11:22 am Sept. 12
Kristine Samuelson wades in boots and jeans through the smoldering brush on the timber farm that has been in her family since World War II. Samuelson, along with her husband, Lee, and two family friends, are fighting a portion of the Beachie Creek Fire with shovels and buckets. Nearly 150 acres of their 200-acre property in Marion County has been torched.
On Sept. 8, they began fighting blazes on their property without the help of wildland firefighters—who have been stretched thin responding to fires across the state.
"I first got on scene Tuesday morning and could not fight it by myself," says Lee Samuelson. "Came back Wednesday with my brother and son-in-law to help evacuate the cows and fight the fire. We've been fighting it ever since with just my wife, daughter, son-in-law, and even my dad."
They were able to keep their structures safe from the flames. But it wouldn't be until Sept. 11 that fire crews could respond. Within a day, those crews were able to contain the fire's spread by quickly establishing fire lines through the underbrush. Hot spots still smolder with charcoal under the thick brush and roots of half-burnt tree stumps.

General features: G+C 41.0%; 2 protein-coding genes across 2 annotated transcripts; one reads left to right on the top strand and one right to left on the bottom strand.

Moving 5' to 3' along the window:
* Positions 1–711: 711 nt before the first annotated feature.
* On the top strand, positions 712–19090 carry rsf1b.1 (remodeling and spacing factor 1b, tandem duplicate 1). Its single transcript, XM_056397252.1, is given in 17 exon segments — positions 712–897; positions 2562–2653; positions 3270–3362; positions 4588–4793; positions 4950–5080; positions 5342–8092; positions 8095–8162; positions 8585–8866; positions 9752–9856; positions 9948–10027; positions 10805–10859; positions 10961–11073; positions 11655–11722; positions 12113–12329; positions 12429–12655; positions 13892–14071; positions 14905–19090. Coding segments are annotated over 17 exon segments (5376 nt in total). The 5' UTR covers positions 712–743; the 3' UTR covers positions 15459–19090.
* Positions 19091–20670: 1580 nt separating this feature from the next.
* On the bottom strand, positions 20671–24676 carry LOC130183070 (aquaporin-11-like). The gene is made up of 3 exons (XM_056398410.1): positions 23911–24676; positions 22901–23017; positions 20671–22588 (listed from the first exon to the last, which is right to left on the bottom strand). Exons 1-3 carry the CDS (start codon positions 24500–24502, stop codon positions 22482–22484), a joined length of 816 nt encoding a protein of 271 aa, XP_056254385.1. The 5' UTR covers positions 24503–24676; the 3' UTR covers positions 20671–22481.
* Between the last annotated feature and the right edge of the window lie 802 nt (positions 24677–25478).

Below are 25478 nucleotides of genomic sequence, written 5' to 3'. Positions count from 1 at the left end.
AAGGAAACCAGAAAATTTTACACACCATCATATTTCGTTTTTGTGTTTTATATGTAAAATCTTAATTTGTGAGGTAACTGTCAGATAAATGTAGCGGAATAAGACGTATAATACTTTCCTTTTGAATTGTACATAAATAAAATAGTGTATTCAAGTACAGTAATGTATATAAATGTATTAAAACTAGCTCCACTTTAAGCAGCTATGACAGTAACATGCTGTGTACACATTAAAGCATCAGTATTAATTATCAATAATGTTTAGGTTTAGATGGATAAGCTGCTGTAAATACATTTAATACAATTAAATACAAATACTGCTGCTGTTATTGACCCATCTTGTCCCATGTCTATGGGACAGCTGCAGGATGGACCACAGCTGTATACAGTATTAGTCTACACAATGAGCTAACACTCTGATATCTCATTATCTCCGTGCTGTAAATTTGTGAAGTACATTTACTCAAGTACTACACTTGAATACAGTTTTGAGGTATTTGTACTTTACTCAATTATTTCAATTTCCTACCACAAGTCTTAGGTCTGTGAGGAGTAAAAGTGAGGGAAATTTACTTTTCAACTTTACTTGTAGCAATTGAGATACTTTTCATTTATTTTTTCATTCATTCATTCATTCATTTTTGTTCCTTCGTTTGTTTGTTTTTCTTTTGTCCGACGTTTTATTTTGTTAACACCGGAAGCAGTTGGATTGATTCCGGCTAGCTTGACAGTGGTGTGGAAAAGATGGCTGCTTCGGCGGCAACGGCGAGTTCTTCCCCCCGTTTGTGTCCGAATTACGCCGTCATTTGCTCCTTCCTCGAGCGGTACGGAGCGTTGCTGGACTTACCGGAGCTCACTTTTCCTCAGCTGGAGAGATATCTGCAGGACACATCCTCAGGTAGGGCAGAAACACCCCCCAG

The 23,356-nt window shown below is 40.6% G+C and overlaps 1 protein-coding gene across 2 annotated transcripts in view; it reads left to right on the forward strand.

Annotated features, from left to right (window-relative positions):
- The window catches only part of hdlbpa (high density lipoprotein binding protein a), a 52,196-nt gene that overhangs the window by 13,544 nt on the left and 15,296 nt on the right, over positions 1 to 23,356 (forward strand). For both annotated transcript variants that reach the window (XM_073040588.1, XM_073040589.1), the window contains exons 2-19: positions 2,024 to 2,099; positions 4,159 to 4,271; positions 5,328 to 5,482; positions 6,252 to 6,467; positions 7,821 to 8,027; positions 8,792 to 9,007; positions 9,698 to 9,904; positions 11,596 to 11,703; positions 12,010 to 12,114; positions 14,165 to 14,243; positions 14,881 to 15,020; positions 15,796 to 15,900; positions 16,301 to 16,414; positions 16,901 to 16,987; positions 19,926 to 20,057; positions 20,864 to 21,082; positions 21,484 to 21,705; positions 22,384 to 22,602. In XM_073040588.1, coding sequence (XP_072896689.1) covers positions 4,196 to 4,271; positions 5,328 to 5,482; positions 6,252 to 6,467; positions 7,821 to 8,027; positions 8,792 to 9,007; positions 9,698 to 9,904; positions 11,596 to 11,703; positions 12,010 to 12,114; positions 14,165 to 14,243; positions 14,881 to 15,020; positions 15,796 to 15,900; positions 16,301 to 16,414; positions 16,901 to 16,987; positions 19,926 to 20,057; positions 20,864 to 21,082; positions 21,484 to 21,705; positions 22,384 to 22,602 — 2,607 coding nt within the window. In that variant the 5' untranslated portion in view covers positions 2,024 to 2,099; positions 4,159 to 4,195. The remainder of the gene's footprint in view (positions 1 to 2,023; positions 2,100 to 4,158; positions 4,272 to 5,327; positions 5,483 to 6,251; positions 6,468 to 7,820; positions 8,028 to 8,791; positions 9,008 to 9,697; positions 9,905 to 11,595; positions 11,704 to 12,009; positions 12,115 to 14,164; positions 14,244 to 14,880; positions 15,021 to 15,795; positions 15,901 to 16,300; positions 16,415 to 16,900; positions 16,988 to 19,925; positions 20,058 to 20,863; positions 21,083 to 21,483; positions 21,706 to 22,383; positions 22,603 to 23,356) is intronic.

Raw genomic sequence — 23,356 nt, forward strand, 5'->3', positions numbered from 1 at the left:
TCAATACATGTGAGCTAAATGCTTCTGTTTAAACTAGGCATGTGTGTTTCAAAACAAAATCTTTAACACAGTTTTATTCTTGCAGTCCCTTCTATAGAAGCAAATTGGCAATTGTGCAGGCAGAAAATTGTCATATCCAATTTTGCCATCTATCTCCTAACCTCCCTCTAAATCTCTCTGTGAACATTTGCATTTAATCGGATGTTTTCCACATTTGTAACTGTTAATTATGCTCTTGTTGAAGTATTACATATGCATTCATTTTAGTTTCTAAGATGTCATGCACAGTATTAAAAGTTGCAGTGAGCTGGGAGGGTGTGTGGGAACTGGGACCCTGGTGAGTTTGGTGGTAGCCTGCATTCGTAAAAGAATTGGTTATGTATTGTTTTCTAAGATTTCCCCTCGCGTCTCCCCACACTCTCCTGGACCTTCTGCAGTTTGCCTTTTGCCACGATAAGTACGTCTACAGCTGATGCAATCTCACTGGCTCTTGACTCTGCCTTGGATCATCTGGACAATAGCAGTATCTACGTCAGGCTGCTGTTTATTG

Samuelson digs at a tree trunk to uncover a hot spot and then sprays it with water from a tank strapped to his shoulders. He moves through the brush with confident strides—his voice almost jovial as he speaks to family and friends fighting the fire with him, often out of sight. He's a forensic scientist at the Oregon State Police's Portland Metro Crime Lab in Clackamas. Department? Arson.
But he's not interested in talking about the rumors.
"It's not time to get political now," he says. "It's time to fight the fire."
As nearly a million acres of Oregon burned in the past week, I drove toward the blazes, spending two days with the dazed and displaced residents of Clackamas and Marion counties. Here are their stories.
Correction: Due to an editor's error, this story initially misidentified the law-enforcement agency where Lee Samuelson works. WW regrets the error.